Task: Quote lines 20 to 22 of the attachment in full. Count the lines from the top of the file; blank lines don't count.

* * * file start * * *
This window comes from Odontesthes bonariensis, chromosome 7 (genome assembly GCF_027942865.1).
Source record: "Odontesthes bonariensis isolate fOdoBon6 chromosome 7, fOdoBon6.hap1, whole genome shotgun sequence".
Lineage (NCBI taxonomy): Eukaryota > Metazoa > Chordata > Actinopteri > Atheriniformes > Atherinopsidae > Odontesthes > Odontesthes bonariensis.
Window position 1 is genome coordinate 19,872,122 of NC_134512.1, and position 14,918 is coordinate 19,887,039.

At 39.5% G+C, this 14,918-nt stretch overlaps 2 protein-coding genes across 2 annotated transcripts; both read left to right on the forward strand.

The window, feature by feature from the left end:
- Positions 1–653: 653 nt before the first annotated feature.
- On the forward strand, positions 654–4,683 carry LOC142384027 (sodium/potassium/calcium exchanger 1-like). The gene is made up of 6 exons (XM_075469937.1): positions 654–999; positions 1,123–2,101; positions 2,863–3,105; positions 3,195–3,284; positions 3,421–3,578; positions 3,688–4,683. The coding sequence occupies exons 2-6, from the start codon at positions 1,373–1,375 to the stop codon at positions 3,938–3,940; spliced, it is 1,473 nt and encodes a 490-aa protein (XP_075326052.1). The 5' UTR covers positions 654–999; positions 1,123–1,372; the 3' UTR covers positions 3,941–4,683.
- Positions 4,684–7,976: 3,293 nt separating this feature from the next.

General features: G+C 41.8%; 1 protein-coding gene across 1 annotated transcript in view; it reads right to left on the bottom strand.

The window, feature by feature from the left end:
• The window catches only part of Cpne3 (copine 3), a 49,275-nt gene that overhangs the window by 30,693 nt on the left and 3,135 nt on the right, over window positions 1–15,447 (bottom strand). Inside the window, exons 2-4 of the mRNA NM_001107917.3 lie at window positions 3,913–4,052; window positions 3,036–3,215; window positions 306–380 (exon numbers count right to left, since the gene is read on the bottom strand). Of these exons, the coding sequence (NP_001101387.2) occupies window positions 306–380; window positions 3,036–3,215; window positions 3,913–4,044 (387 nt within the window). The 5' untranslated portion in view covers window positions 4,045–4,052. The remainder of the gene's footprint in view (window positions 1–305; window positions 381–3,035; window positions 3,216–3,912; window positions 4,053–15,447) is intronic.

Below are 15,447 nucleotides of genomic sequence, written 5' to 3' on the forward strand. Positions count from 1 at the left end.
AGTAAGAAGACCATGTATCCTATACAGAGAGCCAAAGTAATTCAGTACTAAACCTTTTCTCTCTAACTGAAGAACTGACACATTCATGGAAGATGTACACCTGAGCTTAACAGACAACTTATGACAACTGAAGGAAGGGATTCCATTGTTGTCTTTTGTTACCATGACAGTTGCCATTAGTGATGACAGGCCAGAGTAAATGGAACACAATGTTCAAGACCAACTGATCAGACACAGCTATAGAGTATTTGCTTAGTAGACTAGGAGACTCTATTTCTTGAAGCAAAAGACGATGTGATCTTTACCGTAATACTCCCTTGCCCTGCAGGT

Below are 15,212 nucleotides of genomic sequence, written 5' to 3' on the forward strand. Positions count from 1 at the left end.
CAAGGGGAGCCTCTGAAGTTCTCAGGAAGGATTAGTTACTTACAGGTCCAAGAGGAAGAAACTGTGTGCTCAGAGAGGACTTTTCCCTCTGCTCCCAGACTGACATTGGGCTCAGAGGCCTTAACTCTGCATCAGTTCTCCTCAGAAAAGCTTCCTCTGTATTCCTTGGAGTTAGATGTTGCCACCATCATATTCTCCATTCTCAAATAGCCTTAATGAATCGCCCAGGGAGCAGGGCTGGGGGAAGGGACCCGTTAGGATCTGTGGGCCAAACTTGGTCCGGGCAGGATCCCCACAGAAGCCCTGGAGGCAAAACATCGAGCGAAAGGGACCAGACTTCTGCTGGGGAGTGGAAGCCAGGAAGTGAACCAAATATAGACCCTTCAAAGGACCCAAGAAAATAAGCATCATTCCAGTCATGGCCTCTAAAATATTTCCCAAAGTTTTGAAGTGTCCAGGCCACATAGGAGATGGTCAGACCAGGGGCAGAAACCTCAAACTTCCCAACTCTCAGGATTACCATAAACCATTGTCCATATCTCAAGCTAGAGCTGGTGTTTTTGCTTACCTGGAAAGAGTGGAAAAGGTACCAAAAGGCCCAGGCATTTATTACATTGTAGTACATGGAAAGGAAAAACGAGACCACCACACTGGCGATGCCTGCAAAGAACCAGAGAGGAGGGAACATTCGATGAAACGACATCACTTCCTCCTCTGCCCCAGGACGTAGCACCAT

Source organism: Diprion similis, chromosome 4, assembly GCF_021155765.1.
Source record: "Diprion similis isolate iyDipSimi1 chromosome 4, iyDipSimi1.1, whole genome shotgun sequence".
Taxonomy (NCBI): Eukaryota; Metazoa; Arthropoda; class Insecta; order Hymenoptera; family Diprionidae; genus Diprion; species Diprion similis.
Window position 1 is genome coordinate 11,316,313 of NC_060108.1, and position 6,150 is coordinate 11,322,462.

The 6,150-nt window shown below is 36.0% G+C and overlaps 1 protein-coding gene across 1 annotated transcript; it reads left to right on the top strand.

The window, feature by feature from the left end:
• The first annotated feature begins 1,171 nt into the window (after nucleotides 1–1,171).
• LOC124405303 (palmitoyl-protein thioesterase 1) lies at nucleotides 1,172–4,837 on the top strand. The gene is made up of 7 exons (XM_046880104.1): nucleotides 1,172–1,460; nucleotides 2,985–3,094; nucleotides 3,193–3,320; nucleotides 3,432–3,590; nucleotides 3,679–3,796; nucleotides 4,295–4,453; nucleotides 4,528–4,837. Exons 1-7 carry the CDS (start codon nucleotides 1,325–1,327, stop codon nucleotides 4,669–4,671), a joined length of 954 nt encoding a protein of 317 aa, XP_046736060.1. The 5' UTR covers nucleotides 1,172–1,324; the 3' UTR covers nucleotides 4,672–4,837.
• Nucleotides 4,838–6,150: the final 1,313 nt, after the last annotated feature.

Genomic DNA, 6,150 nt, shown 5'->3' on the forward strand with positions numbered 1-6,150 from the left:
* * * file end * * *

Window position 1 is genome coordinate 11,316,313 of NC_060108.1, and position 6,150 is coordinate 11,322,462.

The 6,150-nt window shown below is 36.0% G+C and overlaps 1 protein-coding gene across 1 annotated transcript; it reads left to right on the top strand.

The window, feature by feature from the left end: